The ninth Mortal Kombat instalment -- creatively titled, Mortal Kombat -- is an exciting rebuke to how most publishers approach the fighting game. There's no need to pay for additional characters, costumes, or online play: this is reminiscent of the fighters of old. There are some decidedly-modern additions to the formula, but the PlayStation Vita version provides a refreshing value proposition that shouldn't be ignored.
For anyone who's had experience with the home console iterations, you're bound to notice that the visuals on the portable version don't quite measure up. They're actually ugly when compared to most Vita games, all things considered. To be fair, the cut-scenes in Story Mode look great and the transitions between these segments and actual gameplay are surprisingly quick. Further to that, the lack of visual fidelity has made the X-Ray moves and Fatalities no less quease-inducing; the animation is as convincing as ever. This isn't a great looking game, but it doesn't need to be.
The viscera is the star of the show in Mortal Kombat, and save for a middling crossover with the DC Universe, it always has been. Be prepared to see plenty of intestines, acid, blood and vomit as you defend Earthrealm from the combined forces of Outworld and Netherealm. There are some cases -- Noob Saibot and Skarlet's default Fatalities come to mind -- where even those with iron stomachs will be hard-pressed not to wince or swallow bile: the violence on display is beyond explicit. While in no way suitable for children, the excessive nature of the visuals is a macabre attraction that is not only a big point of difference in terms of the genre at large, but it also holds your attention. No fighting game quite sells its sense of impact like Mortal Kombat.
Apart from some inconsistent touch controls, Mortal Kombat's core fighting action functions as per the home console versions. The Vita's d-pad is perfectly designed for fighters, meaning I had no qualms in terms of control unless I was attempting one of the more gimmicky stages on the Bonus Challenge Tower. Unfortunately, the cheap AI also survives the transition to the portable version, with any bouts against Shao Khan nearly compelling me to throw my expensive piece of kit. Fights against any of the boss tier characters can induce rage for that matter, as these bouts tread into unfair territory often. Worst of all, I found that there was no real strategy to winning these bouts; more often than not, spamming quick combos would eventually nut out a win. The cheap end game isn't a huge turn off, but it did artificially lengthen the Story Mode and render many Challenge Tower levels unenjoyable.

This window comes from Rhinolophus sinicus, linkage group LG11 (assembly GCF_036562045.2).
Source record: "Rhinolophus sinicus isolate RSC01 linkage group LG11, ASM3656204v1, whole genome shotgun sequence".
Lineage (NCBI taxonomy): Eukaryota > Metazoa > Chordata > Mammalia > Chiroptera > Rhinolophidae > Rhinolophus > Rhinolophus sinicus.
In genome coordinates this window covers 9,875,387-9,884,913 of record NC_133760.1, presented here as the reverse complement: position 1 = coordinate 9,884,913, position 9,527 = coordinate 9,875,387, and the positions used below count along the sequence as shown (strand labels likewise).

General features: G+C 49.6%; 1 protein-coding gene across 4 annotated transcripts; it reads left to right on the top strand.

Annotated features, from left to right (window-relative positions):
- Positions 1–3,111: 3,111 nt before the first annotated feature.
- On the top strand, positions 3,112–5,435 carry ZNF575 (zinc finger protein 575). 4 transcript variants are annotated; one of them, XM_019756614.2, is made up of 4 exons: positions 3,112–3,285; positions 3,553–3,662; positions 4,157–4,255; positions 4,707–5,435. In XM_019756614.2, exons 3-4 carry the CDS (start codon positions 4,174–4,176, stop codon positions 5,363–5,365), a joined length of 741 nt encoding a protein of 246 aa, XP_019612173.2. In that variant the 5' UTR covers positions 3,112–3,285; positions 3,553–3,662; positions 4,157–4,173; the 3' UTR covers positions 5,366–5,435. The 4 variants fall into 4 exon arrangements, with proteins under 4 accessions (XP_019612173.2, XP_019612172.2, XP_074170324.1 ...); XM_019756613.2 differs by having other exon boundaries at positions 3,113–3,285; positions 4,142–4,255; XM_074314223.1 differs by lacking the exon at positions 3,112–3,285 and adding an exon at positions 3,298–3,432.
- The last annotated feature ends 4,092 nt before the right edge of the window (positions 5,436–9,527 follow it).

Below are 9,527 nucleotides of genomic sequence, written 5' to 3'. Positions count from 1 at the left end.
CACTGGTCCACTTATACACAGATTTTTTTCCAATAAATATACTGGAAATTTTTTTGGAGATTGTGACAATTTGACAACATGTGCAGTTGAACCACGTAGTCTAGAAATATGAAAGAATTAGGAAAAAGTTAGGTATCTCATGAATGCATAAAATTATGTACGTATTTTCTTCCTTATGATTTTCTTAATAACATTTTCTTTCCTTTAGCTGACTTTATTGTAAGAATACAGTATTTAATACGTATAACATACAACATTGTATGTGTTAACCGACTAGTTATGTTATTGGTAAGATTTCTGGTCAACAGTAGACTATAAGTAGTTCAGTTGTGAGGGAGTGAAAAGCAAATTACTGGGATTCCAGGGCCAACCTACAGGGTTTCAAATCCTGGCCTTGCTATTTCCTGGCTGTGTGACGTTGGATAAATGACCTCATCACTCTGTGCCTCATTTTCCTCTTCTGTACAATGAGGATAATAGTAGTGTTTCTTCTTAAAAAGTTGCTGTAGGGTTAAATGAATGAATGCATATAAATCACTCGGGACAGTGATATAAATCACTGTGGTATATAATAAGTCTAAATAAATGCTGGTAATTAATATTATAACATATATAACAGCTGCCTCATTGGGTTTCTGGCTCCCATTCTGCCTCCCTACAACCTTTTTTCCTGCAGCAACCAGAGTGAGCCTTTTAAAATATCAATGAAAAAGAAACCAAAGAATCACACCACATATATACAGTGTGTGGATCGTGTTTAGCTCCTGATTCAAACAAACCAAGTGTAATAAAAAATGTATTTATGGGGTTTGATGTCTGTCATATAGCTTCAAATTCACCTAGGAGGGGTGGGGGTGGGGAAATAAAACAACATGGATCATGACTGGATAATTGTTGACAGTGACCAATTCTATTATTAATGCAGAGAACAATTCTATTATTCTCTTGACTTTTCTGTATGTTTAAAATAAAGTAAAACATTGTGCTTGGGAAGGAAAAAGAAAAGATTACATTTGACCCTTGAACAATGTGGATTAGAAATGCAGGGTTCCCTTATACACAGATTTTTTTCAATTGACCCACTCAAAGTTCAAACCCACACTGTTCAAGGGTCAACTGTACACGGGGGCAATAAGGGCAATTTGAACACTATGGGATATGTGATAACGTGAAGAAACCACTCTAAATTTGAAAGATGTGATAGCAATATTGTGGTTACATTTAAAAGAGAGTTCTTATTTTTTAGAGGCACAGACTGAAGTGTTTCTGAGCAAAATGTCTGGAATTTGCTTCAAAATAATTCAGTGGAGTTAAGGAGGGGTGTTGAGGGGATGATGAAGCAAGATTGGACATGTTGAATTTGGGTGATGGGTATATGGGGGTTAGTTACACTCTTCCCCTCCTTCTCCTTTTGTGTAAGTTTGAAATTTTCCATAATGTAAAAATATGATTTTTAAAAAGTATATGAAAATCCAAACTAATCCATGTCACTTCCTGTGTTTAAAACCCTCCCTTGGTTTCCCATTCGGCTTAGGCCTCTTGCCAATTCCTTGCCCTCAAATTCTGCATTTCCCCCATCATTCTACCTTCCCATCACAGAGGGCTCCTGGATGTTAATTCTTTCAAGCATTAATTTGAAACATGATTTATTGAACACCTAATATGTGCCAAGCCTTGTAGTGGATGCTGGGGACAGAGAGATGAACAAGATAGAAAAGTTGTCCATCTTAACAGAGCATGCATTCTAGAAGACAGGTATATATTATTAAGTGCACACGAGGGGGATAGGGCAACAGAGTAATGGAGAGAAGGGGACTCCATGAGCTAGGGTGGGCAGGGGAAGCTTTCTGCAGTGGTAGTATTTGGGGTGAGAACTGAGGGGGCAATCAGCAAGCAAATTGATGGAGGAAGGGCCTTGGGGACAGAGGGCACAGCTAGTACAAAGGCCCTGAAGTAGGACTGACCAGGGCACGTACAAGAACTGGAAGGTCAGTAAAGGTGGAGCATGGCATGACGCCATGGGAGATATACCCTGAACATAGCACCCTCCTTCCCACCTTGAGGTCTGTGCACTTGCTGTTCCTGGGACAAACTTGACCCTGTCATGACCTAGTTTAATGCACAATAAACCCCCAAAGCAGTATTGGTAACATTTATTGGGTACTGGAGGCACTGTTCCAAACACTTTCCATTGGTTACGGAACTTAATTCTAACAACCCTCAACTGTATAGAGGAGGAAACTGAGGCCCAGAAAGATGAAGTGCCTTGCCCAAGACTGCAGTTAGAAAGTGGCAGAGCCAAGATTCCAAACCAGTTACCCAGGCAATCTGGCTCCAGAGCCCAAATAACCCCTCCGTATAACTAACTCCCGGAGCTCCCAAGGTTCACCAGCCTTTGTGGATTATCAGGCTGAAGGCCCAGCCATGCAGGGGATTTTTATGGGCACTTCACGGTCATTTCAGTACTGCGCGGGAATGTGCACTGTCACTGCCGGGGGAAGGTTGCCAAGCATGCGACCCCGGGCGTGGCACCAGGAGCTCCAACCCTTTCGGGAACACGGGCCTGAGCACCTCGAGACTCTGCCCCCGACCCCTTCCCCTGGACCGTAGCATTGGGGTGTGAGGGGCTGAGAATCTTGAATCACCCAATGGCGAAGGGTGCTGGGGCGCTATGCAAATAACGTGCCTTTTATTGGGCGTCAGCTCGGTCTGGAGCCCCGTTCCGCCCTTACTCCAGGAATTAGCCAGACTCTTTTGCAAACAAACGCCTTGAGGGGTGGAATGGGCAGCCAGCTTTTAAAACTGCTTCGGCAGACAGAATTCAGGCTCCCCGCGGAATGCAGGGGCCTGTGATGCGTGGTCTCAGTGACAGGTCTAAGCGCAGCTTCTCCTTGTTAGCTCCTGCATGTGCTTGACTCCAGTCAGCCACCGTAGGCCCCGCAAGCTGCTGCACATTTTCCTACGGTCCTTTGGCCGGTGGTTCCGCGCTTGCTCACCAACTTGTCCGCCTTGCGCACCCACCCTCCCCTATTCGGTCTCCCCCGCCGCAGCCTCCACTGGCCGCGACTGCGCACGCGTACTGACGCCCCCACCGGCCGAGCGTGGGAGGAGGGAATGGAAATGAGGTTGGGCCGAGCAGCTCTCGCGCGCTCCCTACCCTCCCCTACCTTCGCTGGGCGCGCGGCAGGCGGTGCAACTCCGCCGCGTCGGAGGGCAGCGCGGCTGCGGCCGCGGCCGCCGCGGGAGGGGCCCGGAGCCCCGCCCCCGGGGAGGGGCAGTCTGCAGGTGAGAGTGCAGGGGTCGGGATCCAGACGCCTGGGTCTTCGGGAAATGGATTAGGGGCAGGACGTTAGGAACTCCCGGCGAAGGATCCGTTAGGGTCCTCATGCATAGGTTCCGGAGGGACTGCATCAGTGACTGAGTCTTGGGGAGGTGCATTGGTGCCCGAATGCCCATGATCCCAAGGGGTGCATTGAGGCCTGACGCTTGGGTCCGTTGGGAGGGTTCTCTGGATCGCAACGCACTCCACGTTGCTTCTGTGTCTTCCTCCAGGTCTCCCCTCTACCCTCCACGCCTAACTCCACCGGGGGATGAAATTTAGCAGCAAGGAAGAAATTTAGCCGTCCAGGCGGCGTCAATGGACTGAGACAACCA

Despite my frustration, Mortal Kombat offers unparalleled value for a fighting game on the Vita (or any platform for that matter). With standard arcade ladders (as well as a tag variant), a plethora of mini-games and two Challenge Towers, you'd have a hard time experiencing all that this game has to offer. The Bonus Challenge Tower is exclusive to the Vita version, and offers many fun and frustrating ways to experience the portable's touch controls. This iteration also includes the complete roster, including Sony-exclusive, Kratos and all four paid-for characters: Rain, Skarlet, Kenshi and Freddy Kreuger. Better still, there's a slew of unlockable costumes that don't cost an additional cent. Content is unlocked through sustained play, not by shelling out extra dough. When a competitor such as Ultimate Marvel Vs Capcom 3 demands around thirty bucks to supply each character with some extra duds, Mortal Kombat is a cost-effective breath of fresh air.
Disappointingly, I wasn't able to connect to any online multiplayer lobbies, so it's just as well that the Vita version doesn't require redemption of an online pass. Repeated attempts at matchmaking ended in failure, but I suspect this may have a lot to do with the fact that there are few Aussies who've opted to import this version.
It may be frustrating, even ugly, but Mortal Kombat is easily one of the best games on the PlayStation Vita and a brilliant fighting game in its own right. With enough blood and guts to keep players engaged for months, this is a game that you should certainly consider importing. I only wish there were some bloodthirsty kombatants nearby so I could play some matches online, but rest-assured, it's a great fun playing solo.